IT IS commonly taken for granted that we can never abolish wax between nations, because war is in the nature of man. It is even more widely accepted that war has innumerable causes and that to try to abolish all of them would be a hopeless task. We must refuse to accept such apparently true but basically deceptive statements, if we would avoid becoming the helpless victims of superstition. No one knows just what "human nature" is. Nor is this a relevant question. Assuming or even admitting that certain evils are part of "human nature," this does not mean that we should sit passively and refuse to investigate the conditions which cause the evils to become deadly and the possibility of avoiding their devastating effects. Since man began to think about life and himself, it has been generally accepted that appendicitis and gallstones were in the nature of man. Indeed, they are. But after thousands of years, during which men died from these fatal evils of "human nature," some people had the courage to take a knife and cut open the diseased part to see what was happening. Appendicitis and gallstones continue to be "in the nature of man." But now man does not necessarily die from them. Superficially, it looks as though wars have been waged for a great variety of reasons. The struggle for food and mere survival among primitive tribes, feuds between families and dynasties, quarrels between cities and provinces, religious fanaticism, rival commercial interests, antagonistic social ideals, the race for colonies, economic competition and many other forces have exploded in fatal and devastating wars. Since time immemorial, among primitive people, families, clans and tribes have fought, enslaved and exterminated each other for food, shelter, women, pastures, hunting grounds. Each group had a "religion," a demon, a totem, a god, or several of each, whose divine and supreme will was interpreted "by priests, medicine men and magicians, and who protected them from the dangers and depredations of other clans; inspired and incited them to war upon and to annihilate their neighbors. Life at that stage of society was no different from the life of fish in the deep and beasts in the jungle. Later, at a higher level of civilization, we see larger setdements and city communities fighting and warring with each other, Nineveh, Babylon, Troy, Cnossos, Athens, Sparta, Rome, Carthage and many other similar rival setdements continuously battled, until all of them were finally destroyed. Under the inspiration and leadership of dynamic personalities, powerful clans and races set out upon wars of conquest so that they might rule over new lands and subjects in safety and wealth. Tiglath Pileser, Nebuchadnezzar, Darius, Alexander, Attila, Genghis Khan and other conquerors in history waged large-scale wars to subdue the world as it was known to them. For centuries after the fall of Rome, European society was rocked by endless clashes and battles among thousands of feudal barons. After the consolidation of the three world religions originating in Judaism—Catholicism, Islamism and Protestantism—a long series of wars were fought by the followers of these expanding and conflicting faiths. Kings, princes and knights took part in crusades to defend and spread their own creeds, to destroy and exterminate the believers in the other creeds. The great wars fought by Constantine, Charles V, Suleiman, Philip II, Gustavus Adolphus and other mighty rulers of the Middle Ages were mostly attempts to unify the Western world under one religion. Following the collapse of the feudal system, with the development of craftsmanship, trade and shipping, a middle class of modern bourgeois citizenry emerged and began to crystallize. The field of conflict again shifted, and wars were fought by great commercial centers, Venice, Florence, Augsburg, Hamburg, Amsterdam, Ghent, Danzig and other city units, which impressed their own citizens and hired mercenaries. Then another series of wars were waged by absolute monarchs in the interest of their dynasties, to widen the domains of the great royal houses. The Hapsburg, Bourbon, Wittelsbach, Romanoff and Stuart monarchies and dozens of minor dynasties led their subjects into battle to defend and extend their power and rule. A different type of war was waged between smaller kingdoms and principalities to obtain supremacy within a particular system of monarchy, such as the wars between England and Scotland; Saxony, Bavaria and Prussia; Tuscany, Piedmont and Parma; Burgundy, Touraine and Normandy. And finally, the creation of modern nation-states at the end of the eighteenth century has brought about a series of gigantic conflicts between whole conscripted nations, culminating in the first and second world wars. Looking back over history, war appears a hundred-headed hydra. As soon as the peacemakers chop off one head, new ones immediately appear on the monster. Yet, if we analyze what seem to be the manifold causes of past wars, it is not difficult to observe a thread of continuity running through these strange historical phenomena. Why did cities once wage wars against each other and why do municipalities no longer fight each other with weapons today? Why, at certain times, have great landowner barons warred with each other and why have they now ceased that practice? Why did the various churches plunge their adherents into armed warfare and why today are they able to worship side by side without shooting each other? Why did Scotland and England, Saxony and Prussia, Parma and Tuscany, at a certain period in their history, go to battle against each other and why have they ceased fighting today? A careful study of human history reveals that the assumption that war is inherent in human nature— and therefore eternal—is shallow and faulty, that it is only a superficial impression. Far from being inexplicable or inevitable, we can invariably determine the situations that predispose to war, and the conditions which lead to war. The real cause of all wars has always been the same. They have occurred with the mathematical regularity of a natural law at clearly determined moments as the result of clearly definable conditions. If we try to detect the mechanism visibly in operation, the single cause ever-present at the outbreak of each and every conflict known to human history, if we attempt to reduce the seemingly innumerable causes of war to a common denominator, two clear and unmistakable observations emerge. i. Wars between groups of men forming social units always take place when these units—tribes, dynasties, churches, cities, nations—exercise unrestricted sovereign power. 2. Wars between these social units cease the moment sovereign power is transferred from them to a larger or higher unit. From these observations we can deduce a social law with the characteristics of an axiom that applies to and explains each and every war in the history of all time. War takes place whenever and wherever non-integrated social units of equal sovereignty come into contact. War between given social units of equal sovereignty is the permanent symptom of each successive phase of civilization. Wars always ceased when a higher unit established its own sovereignty, absorbing the sovereignties of the conflicting smaller social groups. After such transfers of sovereignty, a period of peace followed, which lasted only until the new social units came into contact. Then a new series of wars began. The causes and reasons alleged by history to have brought about these conflicts are irrelevant, as they continued to exist long after the wars had ceased. Cities and provinces continue to compete with each other. Religious convictions are just as different today as they were during the religious wars. The only thing that did change was the institutionalization of sovereignty, the transfer of sovereignty from one type of social unit to another and a higher one. Just as there is one and only one cause for wars between men on this earth, so history shows that peace —not peace in an absolute and Utopian sense, but concrete peace between given social groups warring with each other at given times—has always been established in one way and only in one way. Peace between fighting groups of men was never possible and wars succeeded one another until some sovereignty, some sovereign source of law, some sovereign power was set up over and above the clashing social units, integrating the warring units into a higher sovereignty. Once the mechanics and the fundamental causes of wars—of all wars—are realized, the futility and childishness of the passionate debates about armament and disarmament must be apparent to all. If human society were organized so that relations between groups and units in contact were regulated by democratically controlled law and legal institutions, then modern science could go ahead, devise and produce the most devastating weapons, and there would be no war. But if we allow sovereign rights to reside in the separate units and groups without regulating their relations by law, then we can prohibit every weapon, even a penknife, and people will beat out each other's brains with clubs. It is tragic to witness the utter blindness and ignorance of our governments and political leaders in regard to this all-important and vital problem of the world. Voices are now being raised in the United States and in Great Britain demanding compulsory military service and the maintenance of extensive armaments in peacetime. The argument is that if in 1939 the United States and Great Britain had been armed, Germany and Japan would never have dared to start a war. The Western democracies must not be caught unprepared again. If conscription is introduced and America and England have large armed forces ready to fight at a moment's notice, no other power will dare attack them, and they will not be forced into war. That sounds logical. But what about France, the Soviet Union, Belgium, Czechoslovakia, Yugoslavia and the other countries which always had conscription and large standing armies? Did this save them from war? After 1919, the peacemakers were obsessed by the idea that armaments lead to wars, that a sine qua non for world peace is the general limitation and reduction of armaments on sea, land and in the air. Disarmament completely dominated international thought for fifteen years after the signature of the Covenant. Tremendous amounts of propaganda were poured into the public ear by printed and spoken word, to the effect that "armament manufacturers" were the real culprits responsible for wars, that no nation should build battleships bigger than thirty-five thousand tons, that the caliber of guns should be reduced, submarine and gas warfare prohibited, military service shortened, and so forth.These views found the democratic victors receptive and persuaded them to disarm to a large extent. But naturally they were without effect on the vanquished who sought revenge and a revision of the status quo by force. The outbreak of the second World War proved conclusively the complete fallacy and uselessness of seeking peace between nations through disarmament Now our leaders are preaching the exact opposite. We are told today that only powerful armaments can maintain peace, that the democratic and so-called peace-loving nations must maintain omnipotent national navies, air forces and mechanized armies, that we must control strategic military bases spread around the globe, if we would prevent aggression and maintain peace. This idea, the idea of maintaining peace by armaments, is just as complete a fallacy as the idea of maintaining peace through disarmament. Technical equipment, arms, have as much to do with peace as frogs with the weather. Conscription and large armies are just as incapable of maintaining peace as no conscription and disarmament The problem of peace is a social and political problem, not a technical one. War is never the disease itself. War is a reaction to a disease of society, the symptom of disease. It is just like fever in the human body. We shall never be able to prevent all wars in advance, because it is impossible to foresee future differentiations of human society, exactly where divisions and splits of society will take place. In the twenty-fifth century perhaps the great conflict will be between the orange growers and the believers in Taoism. We do not know. What we do know is that war is the result of contact between non-integrated sovereign units, whether such units be families, tribes, villages, estates, cities, provinces, dynasties, religions, classes, nations, regions or continents. We also know that today, the conflict is between the scattered units of nation-states. During the past hundred years, all major wars have been waged between nations. This division among men is the only condition which, in our age, can create—and undoubtedly will create—other wars. The task therefore is to prevent wars between the nations—international wars. Logical thinking and historical empiricism agree that there is a way to solve this problem and prevent wars between the nations once and for all. But with equal clarity they also reveal that there is one way and one way alone to achieve this end: The integration of the scattered conflicting national sovereignties into one unified, higher sovereignty, capable of creating a legal order within which all peoples may enjoy equal security, equal obligations and equal rights under law.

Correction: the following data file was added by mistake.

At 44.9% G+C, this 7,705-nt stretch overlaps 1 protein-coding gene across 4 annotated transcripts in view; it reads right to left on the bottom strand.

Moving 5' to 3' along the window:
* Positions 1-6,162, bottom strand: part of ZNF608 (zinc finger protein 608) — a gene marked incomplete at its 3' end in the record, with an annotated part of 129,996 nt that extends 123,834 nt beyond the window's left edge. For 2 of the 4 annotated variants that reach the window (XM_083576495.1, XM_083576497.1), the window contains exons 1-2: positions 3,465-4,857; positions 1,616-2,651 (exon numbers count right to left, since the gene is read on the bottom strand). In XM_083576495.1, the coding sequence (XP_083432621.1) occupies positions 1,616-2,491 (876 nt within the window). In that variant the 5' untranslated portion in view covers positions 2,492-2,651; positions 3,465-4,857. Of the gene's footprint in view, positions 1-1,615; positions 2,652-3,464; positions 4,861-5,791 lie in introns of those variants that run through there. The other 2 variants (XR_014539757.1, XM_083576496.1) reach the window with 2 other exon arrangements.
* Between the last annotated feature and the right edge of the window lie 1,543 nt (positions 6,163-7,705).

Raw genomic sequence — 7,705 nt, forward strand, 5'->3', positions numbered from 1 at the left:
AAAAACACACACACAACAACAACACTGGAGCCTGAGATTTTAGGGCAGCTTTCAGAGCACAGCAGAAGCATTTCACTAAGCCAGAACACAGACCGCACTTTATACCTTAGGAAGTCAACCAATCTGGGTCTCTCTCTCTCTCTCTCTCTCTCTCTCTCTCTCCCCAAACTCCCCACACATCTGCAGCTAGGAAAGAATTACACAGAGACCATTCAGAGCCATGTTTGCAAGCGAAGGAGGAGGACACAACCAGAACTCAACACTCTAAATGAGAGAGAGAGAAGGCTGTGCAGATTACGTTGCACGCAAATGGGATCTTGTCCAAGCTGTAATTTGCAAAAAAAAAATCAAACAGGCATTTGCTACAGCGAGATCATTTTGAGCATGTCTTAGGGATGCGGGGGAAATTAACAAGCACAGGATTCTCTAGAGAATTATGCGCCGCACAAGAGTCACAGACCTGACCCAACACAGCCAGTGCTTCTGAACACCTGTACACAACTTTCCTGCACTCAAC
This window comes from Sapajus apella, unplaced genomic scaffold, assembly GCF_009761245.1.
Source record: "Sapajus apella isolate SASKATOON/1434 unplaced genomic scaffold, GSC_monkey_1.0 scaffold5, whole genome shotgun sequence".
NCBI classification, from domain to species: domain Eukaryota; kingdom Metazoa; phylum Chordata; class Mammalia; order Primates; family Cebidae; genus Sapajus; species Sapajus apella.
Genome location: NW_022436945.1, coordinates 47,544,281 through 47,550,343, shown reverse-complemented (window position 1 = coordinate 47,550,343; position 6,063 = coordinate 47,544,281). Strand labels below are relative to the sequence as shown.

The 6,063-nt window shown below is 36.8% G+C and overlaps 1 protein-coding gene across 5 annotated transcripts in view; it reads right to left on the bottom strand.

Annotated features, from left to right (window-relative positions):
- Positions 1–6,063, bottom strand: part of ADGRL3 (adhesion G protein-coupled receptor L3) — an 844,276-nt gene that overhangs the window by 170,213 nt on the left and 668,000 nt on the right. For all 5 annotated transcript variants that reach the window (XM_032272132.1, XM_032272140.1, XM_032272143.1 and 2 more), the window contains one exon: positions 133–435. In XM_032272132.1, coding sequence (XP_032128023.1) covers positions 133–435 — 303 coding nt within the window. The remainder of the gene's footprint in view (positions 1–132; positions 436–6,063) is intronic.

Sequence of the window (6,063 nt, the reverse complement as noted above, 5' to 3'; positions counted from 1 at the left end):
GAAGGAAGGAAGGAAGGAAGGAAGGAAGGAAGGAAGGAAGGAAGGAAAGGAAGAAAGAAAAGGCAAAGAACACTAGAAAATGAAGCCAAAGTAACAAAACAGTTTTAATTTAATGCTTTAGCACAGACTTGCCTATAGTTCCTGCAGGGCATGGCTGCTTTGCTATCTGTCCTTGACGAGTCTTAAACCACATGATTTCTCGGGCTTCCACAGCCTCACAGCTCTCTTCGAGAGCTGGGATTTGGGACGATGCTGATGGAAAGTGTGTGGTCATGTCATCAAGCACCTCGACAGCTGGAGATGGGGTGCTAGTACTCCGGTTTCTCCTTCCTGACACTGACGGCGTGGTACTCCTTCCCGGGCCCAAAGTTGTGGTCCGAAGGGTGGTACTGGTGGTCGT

THE fundamental problem of peace is the problem of sovereignty. The welfare, the happiness, the very existence of a miner in Pennsylvania, Wales, Lorraine or the Don Basin, a farmer in the Ukraine, the Argentine, the American Middle West or the Chinese rice fields—the very existence of every individual or family in every country of the five continents depends upon the correct interpretation and application of sovereignty. This is not a theoretical debate but a question more vital than wages, prices, taxes, food or any other major issue of immediate interest to the common man everywhere, because in the final analysis, the solution of all the everyday problems of two thousand million human beings depends upon the solution of the central problem of war. And whether we are to have war or peace and progress depends upon whether we can create proper institutions to insure the security of the peoples. Schopenhauer pointed out that health is a negative feeling of which we are never aware, while pain produces a positive sensation. If we cut our little finger, we concentrate on that completely dominating pain, excluding from our consciousness the many other parts of our body which remain uninjured and healthy.This observation has also been proved true in other fields of human activity—certainly in the field of social science. Great social and political structures and revolutionary ideas are usually born in times of crisis. The very fact that today there is so much talk of sovereignty—a word that was hardly mentioned in political discussions a decade or two ago—proves the existence of a sore spot in the body politic. It leaves no doubt that something is wrong with sovereignty, that the present interpretation of this notion is passing through a crisis and that clarification, restatement and reinterpretation are necessary. In discussing this most intricate problem, it is essential to make a clear distinction between its two entirely different aspects. The first is scientific: a realization of exactly what sovereignty is, what it meant historically during the various phases of human development, and what it means in a democracy in the middle of the twentieth century. The second—which we must eliminate from consideration while searching for definitions and principles is: What would the people be capable of understanding, and what would they accept politically right now? In our endeavor to arrive at a clear definition and correct interpretation of democratic sovereignty, we must not be deterred by the argument that the quest is futile because the people are nationalist and would resist any changes in the present political construction of the world. Such an outlook—a sort of government by polls of public opinion—is not democracy, but its caricature.New ideas always take shape within a small group of men whose task it is to spread them and get them accepted by the people When Pasteur discovered that contagious diseases were caused by living organisms and explained how such diseases could be cured, almost everybody, including the overwhelming majority of doctors, laughed at him. At the time Hertz and Marconi declared that sound and signals could be transmitted around the world by radio waves, a public opinion poll would certainly have shown that ninety-nine per cent of the people believed such a thing impossible and for all purposes, impractical Those who, at the time of the Thirty Years' War, declared that it was possible for Catholics and Protestants to worship in freedom according to their beliefs and to live together peacefully under law, were regarded as dreamers and most impractical men. Democracy does not mean that governments have to ask the people their opinions on complicated issues and then carry them out. It is essentially a form of society within which the conception of new ideas, their diffusion in view of their acceptance by the majority, the fight for leadership, is open to everybody. The first problem, therefore, is that those who, for one reason or another, are in a position to influence public opinion and events should know the exact meaning of the words they are using and clearly define the ideas they are advocating. The first step toward realism is the clarification of principles.It seems one of the absurdities of our unhappy generation that hopeless Utopians who live entirely in the past and are incapable of visualizing the future otherwise than as a projection of the past, call themselves realists and practical men and deride any attempt at rational thinking as "idealism," What does this word "sovereignty" mean? By now most people must realize that human beings are exceptionally perverted and ferocious creatures, capable of murdering, torturing, persecuting and exploiting each other more ruthlessly than any other species in this world. At a very early stage of human society, it was discovered that before we could live together, in a family, in a tribe, it was necessary to impose certain restraints upon our natural impulses, to forbid certain things we like to do, and to compel us to do certain things we do not like to do. The day the first legal imposition of a compulsion was forced upon a community was the greatest day in history. That day, freedom was born. How did this happen? Human nature is such that man does not accept rules unless they are imposed upon him by constituted authority. The first absolute authority was God. So it was necessary to make people believe that the required rules and regulations were the express commands of God. They were proclaimed with all the magic at their command by priests, who had direct access to God and who knew how to proclaimHis will, amid so much thunder and lightning that the people were frightened into accepting them. Here we have the first sovereign authority—the first source of law—a supernatural symbol. Later on as human society developed and law and order grew, it was necessary to separate that which was Caesar's from that which was God's. During that long period of history when peoples were ruled by the divine right of absolute monarchs, chiefs, emperors and kings, to maintain their authority and lawmaking power, to make people recognize them as the supreme source of law, the rulers linked themselves as closely as possible with religion and proclaimed that they derived their power from God. The monarchs ruling by divine right were called sovereigns and their lawgiving capacity was designated as "sovereign." Between the Renaissance and the eighteenth century, as a result of the revival of learning and new methods of rational and scientific thinking, a revolutionary social ideal took shape and found fertile soil among the masses suffering under absolutism. This revolutionary ideal was the principle that no individual, no family, no dynasty, could any longer be regarded as sovereign, that the sovereign lawgiving authority was the people and that "sovereignty resides in the community." This revolutionary principle led to the great popular uprisings of the eighteenth century, to the establishment of the American and French republics, and to the "king reigns but does not rule" parliamentary system in England and many other countries.The ideal of national sovereignty and national independence springs from long eras of monarchy and colonization. At its inception, it was a great forward step and an incentive to human progress. The American Declaration of Independence, the French Revolution, following on the development of representative institutions in England, were an enormous incentive to other peoples to fight for their own sovereignty and independence. The climax of this evolution was reached in the peace treaties of 1919, when more nations than ever before became completely sovereign and independent. Twenty years late all those proud national sovereignties lay trampled in the dust and today more people than ever before in modem history are enslaved and plunged into misery. Why did this happen? It happened because the political system established in 1919, an apotheosis of eighteenth century ideals, was an anachronism, and in total contradiction to things as they are in the twentieth century. The great ideals of national sovereignty, independence, nationality as the basis of states, were wonderful achievements in the eighteenth century, in a world which was so vast before the industrial revolution had begun. The democratic form of government adopted by the great Western powers brought about a century of wealth, a spiritual, scientific and material progress unique in history. But nothing is eternal in this world, and we are again in the throes of a crisis which demands reinterpretation of the foundations of OUT social life. Our present conception of national sovereignty shows how an ideal once realized, can be distorted in the span of a single century. According to the eighteenth century French philosophers, the most articulate among the founders of modern democracy, the democratic conception of sovereignty meant the transfer of sovereign rights from one man, the king; to all men, the people. In the democratic sense, sovereignty resided in the community. By "community" they meant the totality of people. It was quite clear that no individual or groups of individuals could exercise sovereign rights unless derived from the sovereignty of the community. We must try to visualize the world as it was in the eighteenth century. The industrial revolution had not even begun. The stagecoach was the fastest means of transportation. Everybody lived a rural life and any territory of one hundred thousand or even ten thousand square miles was an entirely self-sufficient and self-supporting unit. Under such conditions, the widest horizon of the forebears of democracy was—the Nation. When they proclaimed the sovereignty of the nation, they meant the sovereignty of the community; they meant sovereignty to have the broadest possible basis. Today, a hundred and fifty years later, when we can fly around the globe in less time than it took to go from Boston to New York, from London to Glasgow or from Paris to Marseille, the situation is completely different. As the world is organized today, sovereignty does not reside in the community, but is exercised in an absolute form by groups of individuals we call nations. This is in total contradiction to the original democratic conception of sovereignty. Today, sovereignty has far too narrow a basis; it no longer has the power it should and was meant to have. The word is the same. The conception it expresses is the same. But the surroundings have changed. The conditions of the world have changed. And this changed situation calls for corresponding changes in the interpretation of this basic principle, if we desire to preserve this, the only foundation of democratic society yet discovered. The great change brought about by the technical and industrial achievements of the nineteenth century is that the nation, which in the eighteenth century was the broadest imaginable basis of sovereignty, today is far too narrow a basis. The seeds of the twentieth century crisis began to germinate almost immediately after the establishment of the modern democratic nation-states. Quite independently of the organization of the nation-states and the political conceptions of eighteenth century democracy, almost at the same time something happened which was destined to become an equally strong movement and an equally powerful factor of human progress. That something was: Industrialism. These two dominating currents of our age, nationalism and industrialism, are in constant and inevitable conflict with each other. Industrialism tends to embrace the whole globe within its sphere of activity. Modern industrial mass production needs raw materials from all over the earth, and seeks markets in every corner of the world. It strives to achieve its purposes irrespective of any political, geographic, racial, religious, linguistic or national barriers. Nationalism, on the other hand, tends to divide this world into smaller and smaller compartments and to segregate the human race into smaller and smaller independent groups. For about a century it was possible for these conflicting currents to flow side by side. The political constitution of the eighteenth century nation-state structure of the world had some compartments large enough for industrialism to develop. But since the beginning of this century these two forces have clashed with titanic violence. It is this collision between our political life and our economic and technological life that is the cause of the twentieth century crisis with which we have been struggling since 1914, as helpless as guinea pigs. The meaning of this convulsion is clear. The political framework of our world with its seventy or eighty sovereign nation-states is an insurmountable obstacle to free industrial progress, to individual liberty and to social security. Either we understand this problem and create a political framework in this world within which industrialism, individual liberties and peaceful human relationship are possible or we dogmatically refuse to change the foundation of our obsolete political structure. We can remain as we are. It is perfectly possible. But if this is our choice, then democracy is finished and we are hound to march with increasing speed toward totalitarianism. The first step toward ending the present chaos is to overcome the tremendous emotional obstacle which prevents us from realizing and admitting that the ideal of sovereign nation-states, with all its great record of success during the nineteenth century, is today the cause of all the immeasurable suffering and misery of this world. We are living in complete anarchy, because in a small world, interrelated in every other respect, there are seventy or eighty separate sources of law—seventy or eighty sovereignties. The situation is identical with that period of history when feudal lords of the land had absolute sovereign power over their fiefs and spent their lives fighting and killing each other, until the over-all rulers, the Icings, imposed a higher sovereignty upon them, based on a broader framework. Within such a broader framework, the knights continued to envy and to dislike each other. But they were obliged to envy and dislike each other—peacefully. Our present system of national sovereignty is in absolute contradiction to the original democratic conception of sovereignty, which meant—and still means —sovereignty of the community. Why is it so urgently necessary to revive this notion and to re-establish the democratic conception of sovereignty of the community, which means authority of the people, standing above any individual or any group of individuals? We all reject the monstrous totalitarian conception that the state is the absolute ultimate goal, with supreme power over its citizens, that the individual is merely the abject slave of the Moloch—state. We accept the democratic conception that the state, created by the people, exists only to protect them and maintain law and order, safeguarding their lives and liberty. The significant thing about the present crisis is that the nation-states, even the most powerful, even the United States of America, Great Britain and the Soviet Union, are no longer strong enough, no longer powerful enough to fulfil the purpose for which they were created. They cannot prevent disasters like the first and second world wars. They cannot protect their peoples against the devastation of international war. However sincerely the American, British and Russian governments sought to keep out of this war, they were forced into it in spite of themselves. Millions of their citizens have died, hundreds of billions of dollars of their national wealth have been wasted, for sheer survival. They had to fight for their lives. If the sovereignty of the United States of America, the sovereignty of Great Britain and the sovereignty of the Soviet Union do not suffice to protect their citizens, then we need not even talk about the fiction of sovereignty in Latvia, Luxembourg or Rumania. To put it plainly, the ideal of the nation-state is bankrupt. The nation-state is impotent to prevent foreign aggression, it no longer serves as the supreme institution capable of protecting its people against war and all the miseries and misfortunes that war brings.The second World War has finally demonstrated that not a single one of the existing nations, even the most powerful, is economically self-sufficient These indisputable facts prove that our present conception of national sovereignty is obsolete and pregnant with deadly danger to us all. The inescapable economic and technical realities of our age make it imperative to re-examine and reinterpret the notion of sovereignty and to create sovereign institutions based on the community, according to the original democratic conception. Sovereignty of the people must stand above the nations so that under it each nation may be equal, just as each individual is equal under the law in a civilized state. The question is not one of "surrendering" national sovereignty. The problem is not negative and does not involve giving up something we already have. The problem is positive—creating something we lack, something we have never had, but that we imperatively need. The creation of institutions with universal sovereign power is merely another phase of the same process in the development of human history—the extension of law and order into another field of human association which heretofore has remained unregulated and in anarchy. A few centuries ago, many cities held full sovereign rights. Later some portion of municipal sovereignty was transferred to provinces. Then to larger units and finally, at the end of the eighteenth century, to the nation-states. In the United States of America today, the problems of fire prevention, water supply, street cleaning and other similar matters are under municipal authority. The construction of roads, marital legislation, education, legislation regarding industrial and commercial enterprises, and endless other issues are under state sovereignty. And finally, problems affecting the United States Army, Navy, foreign policy, currency and other matters, are under Federal sovereignty. The development is crystal clear. As human progress continues, conditions require an ever-broader basis for sovereignty, for absolute power, to fulfil its purpose: the protection of the people. New Yorkers are citizens of the city of New York, of the state of New York and of the United States of America. But they are also citizens of the world. Their lives, their security, their liberties are protected in a very wide field by the sovereign authority which resides in the people, who have delegated its exercise partly to the city of New York, partly to the state of New York and partly to the Federal government of the United States of America. The situation as to the delegation of sovereign power by the people to authorities on different levels is the same in all democratic countries. Just as in the United States, so in Great Britain, France, Switzerland and in the other countries, the sovereign peoples have delegated parts of their sovereignties to municipalities, boroughs, counties, departments, cantons and national state institutions. But during the past three decades, we have learned that these highest sovereign units created by the people—the nation-states—are not strong enough, are not sovereign enough, to protect them against international war, against attack by a foreign power over which existing sovereignties have no control whatever. If the state of New York enacted economic or social legislation that reacted harmfully on economic and lahor conditions in Connecticut, and no higher sovereignty existed, such an act on the part of the sovereign state of New York could not be prevented by the sovereign state of Connecticut, except by war. But a higher sovereignty—the Federal sovereignty —exists, and under it the state of New York and the state of Connecticut are equal. This higher sovereignty alone protects the people against such danger. The same dangers would exist in the relations of counties in England, departments in France and cantons in Switzerland, without higher sovereign national authority. Democratic sovereignty of the people can be correctly expressed and effectively instituted only if local affairs are handled by local government, national affairs by national government, and international, world affairs, by international, world government Only if the people, in whom rests all sovereign power, delegate parts of their sovereignty to institutions created for and capable of dealing with specific problems, can we say that we have a democratic form of government. Only through such separation of sovereignties, through the organization of independent institutions, deriving their authority from the sovereignty of the community, can we have a social order in which men may live in peace with each other, endowed with equal rights and equal obligations before law. Only in a world order based on such separation of sovereignties can individual freedom be real. Such separation of sovereignties, such gradation of governmental functions, has proved to be the only real, enduring instrument of democracy in any country. It is irrelevant whether the delegation of sovereignty proceeds from local government to national government, as in the United States, or from national government to local government, as in Great Britain. Whether the delegation of sovereignty develops historically one way or the other, does not modify the fact that democracy needs separation of sovereignties and separate institutions to deal with affairs on different levels, adequately to express the sovereignty of the community. Existing anarchy in international relations, due to absolute national sovereignty, must be superseded by universal statutory law, enacted by a duly elected legislative body. Such universal law must take the place of the utterly fallacious, ineffectual and precarious rule of unenforceable treaty obligations entered into by sovereign nation-states and disregarded by them whenever it suits their purpose. The conception of sovereignty is not an end but a means to an end. It is an instrument necessary to create law and order in the relations of men. Sovereignty finds expression in institutions, but in itself, is not and never can be identical with any institution.Institutions derive their sovereignty from where sovereignty resides. In ancient times, in religion, in absolute monarchies—from God. In democracies— from the people. If our inherited institutions, established in the past, are no longer capable of maintaining law and order and protecting us, then their claims to sovereignty, their insistence upon sovereign power jeopardizes our very lives and liberty, the well-being of society to which we belong, and the sovereignty of,.. "we, the people." Institutions—churches, dynasties, municipalities, kingdoms, nation-states—can be recognized to exercise sovereign power and to incarnate sovereign rights only so long as they are able to solve concrete and tangible problems, to fulfil the purposes for which they were created. To identify sovereign institutions with sovereignty itself, to assume that sovereign rights must eternally reside in any specific institution—today the nation-state—to believe that the nation-state is the expression of sovereignty, is pure totalitarianism, the greatest foe of democracy, the greatest political and social heresy imaginable, ranking with the making of graven images of God and their identification with God Himself in the Christian religion. The nation-states were originally instituted and received their power from their peoples to carry out clearly defined tasks, i.e., to protect their citizens, to guarantee security to their peoples, to maintain law and order. The moment established institutions fail to keep abreast of conditions in society and are unable to maintain peace, they become a source of great danger and must be reformed if violent social convulsions and wars are to be averted. Through such reform and transformation of obsolete and ineffective human institutions into more adequate and more powerful institutions adapted to realities, nothing whatsoever is "sacrificed" or "surrendered." Quite certainly not sovereignty. Such a reform does not require the abolition of nations and national boundaries. Within each nation-state, we still have state lines, county demarcations, city limits, boundaries of our home lots or of houses and apartments. Families have names of their own different from those of other families. We like, protect and defend our own families more than other families. We love our homes, pay allegiance to our own communities, our country-sides, our provinces. But sovereign power is not vested in these units which divide us. Sovereign power is vested in the state, which unites us. Those who talk of "surrendering" the sovereignty of the United States, of Great Britain, France or of any other democratic country, simply do not understand the meaning of "sovereignty." A democratic state cannot "surrender" sovereignty, for the simple reason that It is not sovereign. Only a totalitarian or Fascist state is sovereign. A democratic state is sovereign only to the extent to which sovereignty is delegated to it by those in whom, under the democratic concept, sovereignty is vested—the people.The real source of sovereign power cannot be emphasized too strongly and must never be lost sight of if we would understand the political problem we face. It is the people who create governments and not—as the Fascists say—governments that make nations. The nation-states as they were set up in the eighteenth century, and as they are organized in the democracies today, are nothing but the instruments of the sovereign people, created for the specific purpose of achieving certain objectives. Should the people realize and come to the conclusion that in certain fields they would be better protected by delegating part of their sovereignty to bodies other than the nation-states, then nothing would be "surrendered." Rather something would be created for the better protection of the lives and liberties of all peoples. Sovereignty would continue to reside in the people in accordance with the original conception of democracy, but institutions would be created to give realistic and effective expression to the democratic sovereignty of the people in place of the inefficient and tyrannical institutions of the nation-states. The people would "surrender" their sovereignty only if sovereign power to create law were abandoned to an arbitrary authority or a lawless power. But to transfer certain aspects of our sovereign rights from national legislative, judiciary and executive bodies to equally democratically elected and democratically controlled universal legislative, judiciary and executive bodies in order to create, apply and execute law for the regulation of human relationships in the international field—in a field where such law has never existed—is not "surrender" but acquisition. It is an exchange of a phantom asset, the product of unfulfilled and unfulfillable promises, for a real and tangible asset